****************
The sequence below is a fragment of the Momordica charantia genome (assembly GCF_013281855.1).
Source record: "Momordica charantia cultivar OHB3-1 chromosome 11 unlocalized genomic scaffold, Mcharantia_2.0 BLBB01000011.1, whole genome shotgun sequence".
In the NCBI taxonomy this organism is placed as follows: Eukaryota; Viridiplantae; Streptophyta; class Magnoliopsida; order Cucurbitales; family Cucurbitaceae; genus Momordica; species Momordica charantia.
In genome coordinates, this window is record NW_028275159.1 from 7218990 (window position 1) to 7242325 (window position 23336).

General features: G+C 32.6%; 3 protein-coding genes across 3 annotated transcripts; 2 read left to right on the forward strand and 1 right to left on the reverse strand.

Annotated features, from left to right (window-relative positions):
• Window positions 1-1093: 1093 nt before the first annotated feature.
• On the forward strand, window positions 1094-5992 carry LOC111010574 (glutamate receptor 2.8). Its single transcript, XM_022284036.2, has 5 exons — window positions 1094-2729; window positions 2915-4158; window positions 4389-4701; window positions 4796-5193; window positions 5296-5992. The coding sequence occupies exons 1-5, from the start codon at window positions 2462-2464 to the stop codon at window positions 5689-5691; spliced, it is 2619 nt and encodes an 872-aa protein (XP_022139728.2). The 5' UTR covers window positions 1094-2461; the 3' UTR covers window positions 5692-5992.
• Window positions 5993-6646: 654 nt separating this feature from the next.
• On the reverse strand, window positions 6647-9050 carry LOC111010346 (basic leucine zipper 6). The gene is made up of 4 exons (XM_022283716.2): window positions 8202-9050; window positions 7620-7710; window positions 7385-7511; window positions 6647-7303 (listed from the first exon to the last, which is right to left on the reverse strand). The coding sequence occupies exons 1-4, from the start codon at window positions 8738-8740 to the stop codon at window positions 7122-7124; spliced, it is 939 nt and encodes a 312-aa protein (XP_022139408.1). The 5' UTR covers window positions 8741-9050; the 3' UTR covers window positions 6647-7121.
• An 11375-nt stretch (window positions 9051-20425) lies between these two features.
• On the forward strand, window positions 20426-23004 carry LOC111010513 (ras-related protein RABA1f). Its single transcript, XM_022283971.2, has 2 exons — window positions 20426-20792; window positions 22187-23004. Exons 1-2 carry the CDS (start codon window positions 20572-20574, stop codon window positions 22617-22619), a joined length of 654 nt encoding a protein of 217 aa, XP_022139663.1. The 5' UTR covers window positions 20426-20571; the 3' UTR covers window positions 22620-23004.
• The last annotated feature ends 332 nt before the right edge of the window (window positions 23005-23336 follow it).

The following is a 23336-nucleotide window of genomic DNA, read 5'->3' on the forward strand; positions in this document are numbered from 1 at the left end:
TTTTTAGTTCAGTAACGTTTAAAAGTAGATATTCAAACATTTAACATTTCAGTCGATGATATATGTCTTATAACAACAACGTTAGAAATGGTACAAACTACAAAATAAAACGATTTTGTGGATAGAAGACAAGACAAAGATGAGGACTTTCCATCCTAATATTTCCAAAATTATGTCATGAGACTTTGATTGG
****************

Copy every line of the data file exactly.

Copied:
The sequence below is a fragment of the Momordica charantia genome (assembly GCF_013281855.1).
Source record: "Momordica charantia cultivar OHB3-1 chromosome 11 unlocalized genomic scaffold, Mcharantia_2.0 BLBB01000011.1, whole genome shotgun sequence".
In the NCBI taxonomy this organism is placed as follows: Eukaryota; Viridiplantae; Streptophyta; class Magnoliopsida; order Cucurbitales; family Cucurbitaceae; genus Momordica; species Momordica charantia.
In genome coordinates, this window is record NW_028275159.1 from 7218990 (window position 1) to 7242325 (window position 23336).

General features: G+C 32.6%; 3 protein-coding genes across 3 annotated transcripts; 2 read left to right on the forward strand and 1 right to left on the reverse strand.

Annotated features, from left to right (window-relative positions):
• Window positions 1-1093: 1093 nt before the first annotated feature.
• On the forward strand, window positions 1094-5992 carry LOC111010574 (glutamate receptor 2.8). Its single transcript, XM_022284036.2, has 5 exons — window positions 1094-2729; window positions 2915-4158; window positions 4389-4701; window positions 4796-5193; window positions 5296-5992. The coding sequence occupies exons 1-5, from the start codon at window positions 2462-2464 to the stop codon at window positions 5689-5691; spliced, it is 2619 nt and encodes an 872-aa protein (XP_022139728.2). The 5' UTR covers window positions 1094-2461; the 3' UTR covers window positions 5692-5992.
• Window positions 5993-6646: 654 nt separating this feature from the next.
• On the reverse strand, window positions 6647-9050 carry LOC111010346 (basic leucine zipper 6). The gene is made up of 4 exons (XM_022283716.2): window positions 8202-9050; window positions 7620-7710; window positions 7385-7511; window positions 6647-7303 (listed from the first exon to the last, which is right to left on the reverse strand). The coding sequence occupies exons 1-4, from the start codon at window positions 8738-8740 to the stop codon at window positions 7122-7124; spliced, it is 939 nt and encodes a 312-aa protein (XP_022139408.1). The 5' UTR covers window positions 8741-9050; the 3' UTR covers window positions 6647-7121.
• An 11375-nt stretch (window positions 9051-20425) lies between these two features.
• On the forward strand, window positions 20426-23004 carry LOC111010513 (ras-related protein RABA1f). Its single transcript, XM_022283971.2, has 2 exons — window positions 20426-20792; window positions 22187-23004. Exons 1-2 carry the CDS (start codon window positions 20572-20574, stop codon window positions 22617-22619), a joined length of 654 nt encoding a protein of 217 aa, XP_022139663.1. The 5' UTR covers window positions 20426-20571; the 3' UTR covers window positions 22620-23004.
• The last annotated feature ends 332 nt before the right edge of the window (window positions 23005-23336 follow it).

The following is a 23336-nucleotide window of genomic DNA, read 5'->3' on the forward strand; positions in this document are numbered from 1 at the left end:
TTTTTAGTTCAGTAACGTTTAAAAGTAGATATTCAAACATTTAACATTTCAGTCGATGATATATGTCTTATAACAACAACGTTAGAAATGGTACAAACTACAAAATAAAACGATTTTGTGGATAGAAGACAAGACAAAGATGAGGACTTTCCATCCTAATATTTCCAAAATTATGTCATGAGACTTTGATTGG